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The sar command is the most versatile method for collecting system performance data. From the command line, it produces a number of snapshots of current system activity over a specified number of time intervals. If you don t specify an interval, the current day s data extracted from sar s regular execution by cron is used. For example,
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to display a summary of disk activity for the current day, you can use the following command:
# sar d SunOS 5.10 sun4u 09:54:33 device sd01 sd03 sd05 sd06
01/25/04 %busy avque 27 5.8 17 2.4 13 1.7 35 6.9
r+w/s 6 4 3 8
blk/s 8 7 6 10
avwait 21.6 14.2 9.3 25.7
avserv 28.6 21.2 18.3 31.8
In this example, you can see that several disk devices are shown with varying percentages of busy time, mean number of transaction requests in the queue, mean number of disk reads and writes per second, mean number of disk blocks written per second, mean time for waiting in the queue, and mean time for service in the queue. When a new disk, new memory, or a new CPU is added to the system, you should take a baseline sar report to determine the effect on performance. For example, after adding 128MB RAM on the system, you should be able to quantify the effect on mean system performance by comparing sar output before and after the event during a typical day s workload.
Examples
The following examples show how to manage logfiles, quotas, and accounting.
Logging Disk Usage
For auditing purposes, many sites generate a df report at midnight or during a change of administrator shifts, to record a snapshot of the system. In addition, if disk space is becoming an issue and extra volumes need to be justified in a system s budget, it is useful to be able to estimate how rapidly disk space is being consumed by users. Using the cron utility, you can set up and schedule a script using crontab to check disk space at different time periods and to mail this information to the administrator (or even post it to a Web site, if system administration is centrally managed). A simple script to monitor disk space usage and mail the results to the system administrator (root@server) looks like this:
#!/bin/csh -f df | mailx s "Disk Space Usage" root@localhost
As an example, if this script were named /usr/local/bin/monitor_usage.csh and executable permissions were set for the nobody user, you could create the following crontab entry for the nobody user to run at midnight every night of the week:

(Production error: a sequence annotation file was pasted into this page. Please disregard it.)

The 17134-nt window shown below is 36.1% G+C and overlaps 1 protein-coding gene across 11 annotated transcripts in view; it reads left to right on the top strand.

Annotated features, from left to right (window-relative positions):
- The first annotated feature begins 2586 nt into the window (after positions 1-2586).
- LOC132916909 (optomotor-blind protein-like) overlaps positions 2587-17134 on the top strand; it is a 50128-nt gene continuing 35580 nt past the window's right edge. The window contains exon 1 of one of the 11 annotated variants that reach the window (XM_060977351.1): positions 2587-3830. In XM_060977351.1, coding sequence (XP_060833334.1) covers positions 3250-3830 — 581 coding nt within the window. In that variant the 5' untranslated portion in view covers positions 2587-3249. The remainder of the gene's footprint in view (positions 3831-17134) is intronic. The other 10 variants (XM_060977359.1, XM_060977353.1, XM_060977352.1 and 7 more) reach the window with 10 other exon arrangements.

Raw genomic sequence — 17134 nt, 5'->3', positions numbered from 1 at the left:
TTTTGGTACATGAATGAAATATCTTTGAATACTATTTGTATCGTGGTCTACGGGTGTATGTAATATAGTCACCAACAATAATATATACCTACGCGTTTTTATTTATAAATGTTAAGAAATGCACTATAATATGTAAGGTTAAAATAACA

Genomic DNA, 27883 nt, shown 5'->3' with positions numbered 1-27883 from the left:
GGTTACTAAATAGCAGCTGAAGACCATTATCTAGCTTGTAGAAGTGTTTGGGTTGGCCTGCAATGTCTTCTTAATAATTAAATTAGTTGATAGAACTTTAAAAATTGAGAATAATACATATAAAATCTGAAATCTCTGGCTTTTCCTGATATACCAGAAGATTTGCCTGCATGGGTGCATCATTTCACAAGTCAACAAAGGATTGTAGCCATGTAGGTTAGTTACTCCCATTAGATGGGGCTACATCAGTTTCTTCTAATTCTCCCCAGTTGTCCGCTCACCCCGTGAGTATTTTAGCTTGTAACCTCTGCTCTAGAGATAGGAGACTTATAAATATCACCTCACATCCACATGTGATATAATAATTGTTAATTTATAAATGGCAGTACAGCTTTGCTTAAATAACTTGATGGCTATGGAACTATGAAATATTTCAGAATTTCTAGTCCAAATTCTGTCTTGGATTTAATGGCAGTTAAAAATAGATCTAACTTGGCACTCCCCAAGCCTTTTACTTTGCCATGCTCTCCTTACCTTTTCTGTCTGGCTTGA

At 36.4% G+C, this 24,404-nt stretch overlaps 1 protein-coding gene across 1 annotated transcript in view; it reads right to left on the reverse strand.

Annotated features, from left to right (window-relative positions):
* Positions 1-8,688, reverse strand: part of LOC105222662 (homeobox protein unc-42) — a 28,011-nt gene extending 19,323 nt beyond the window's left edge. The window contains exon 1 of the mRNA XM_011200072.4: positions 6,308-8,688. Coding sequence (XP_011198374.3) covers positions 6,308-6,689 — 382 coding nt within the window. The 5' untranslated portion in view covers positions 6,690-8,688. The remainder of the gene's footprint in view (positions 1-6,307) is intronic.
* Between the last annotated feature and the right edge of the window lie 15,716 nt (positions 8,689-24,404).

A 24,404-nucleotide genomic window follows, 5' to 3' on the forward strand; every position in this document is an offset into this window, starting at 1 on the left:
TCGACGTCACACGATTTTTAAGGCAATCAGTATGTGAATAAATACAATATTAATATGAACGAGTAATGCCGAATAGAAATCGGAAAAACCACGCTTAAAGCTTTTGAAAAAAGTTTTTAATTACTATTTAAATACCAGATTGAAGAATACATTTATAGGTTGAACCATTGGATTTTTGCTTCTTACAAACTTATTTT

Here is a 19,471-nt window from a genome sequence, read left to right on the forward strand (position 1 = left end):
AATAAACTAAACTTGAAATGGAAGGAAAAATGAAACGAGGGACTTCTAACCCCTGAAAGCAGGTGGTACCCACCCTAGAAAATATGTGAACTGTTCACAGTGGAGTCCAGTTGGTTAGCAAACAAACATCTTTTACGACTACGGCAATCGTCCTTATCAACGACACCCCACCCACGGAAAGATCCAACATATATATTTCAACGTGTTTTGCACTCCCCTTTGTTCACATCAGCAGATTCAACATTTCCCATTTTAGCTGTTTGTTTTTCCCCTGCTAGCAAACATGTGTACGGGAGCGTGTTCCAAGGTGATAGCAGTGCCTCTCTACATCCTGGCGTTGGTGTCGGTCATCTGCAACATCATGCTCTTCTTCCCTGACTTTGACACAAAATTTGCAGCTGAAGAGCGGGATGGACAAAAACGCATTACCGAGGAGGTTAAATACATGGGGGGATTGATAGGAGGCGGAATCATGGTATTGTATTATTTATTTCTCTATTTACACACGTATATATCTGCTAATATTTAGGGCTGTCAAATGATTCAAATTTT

0 0 * * * /usr/local/bin/monitor_usage.csh
20:
S y s t e m L o g g i n g , A c c o u n t i n g , a n d Tu n i n g
or you could make the script more general, so that users could specify another user who would be mailed:
#!/bin/csh -f df | mailx s "Disk Space Usage" $1
The crontab entry would then look like this:
0 0 * * * /usr/local/bin/monitor_usage.csh remote_user@client
The results of the disk usage report would now be sent to the user remote_user@client instead of root@localhost. Another way of obtaining disk space usage information with more directory-bydirectory detail is to use the /usr/bin/du command. This command prints the sum of the sizes of every file in the current directory and performs the same task recursively for any subdirectories. The size is calculated by adding together all of the file sizes in the directory, where the size for each file is rounded up to the next 512-byte block. For example, taking a du of the /etc directory looks like this:
# du /etc 14 7 6 8 201 681 1 209 1093 ... 2429 ./default ./cron.d ./dfs ./dhcp ./fs/hsfs ./fs/nfs ./fs/proc ./fs/ufs ./fs
Thus, /etc and all of its subdirectories contains a total of 2,429KB of data. Of course, this kind of output is fairly verbose and probably not much use in its current form. If you were only interested in recording the directory sizes, in order to collect data for auditing and usage analysis, you could write a short Perl script to collect the data, as follows:
#!/usr/local/bin/perl # directorysize.pl: reads in directory size for current directory # and prints results to standard output @du = `du`; for (@du) { ($sizes,$directories)=split /\s+/, $_; print "$sizes\n"; }
Part IV:
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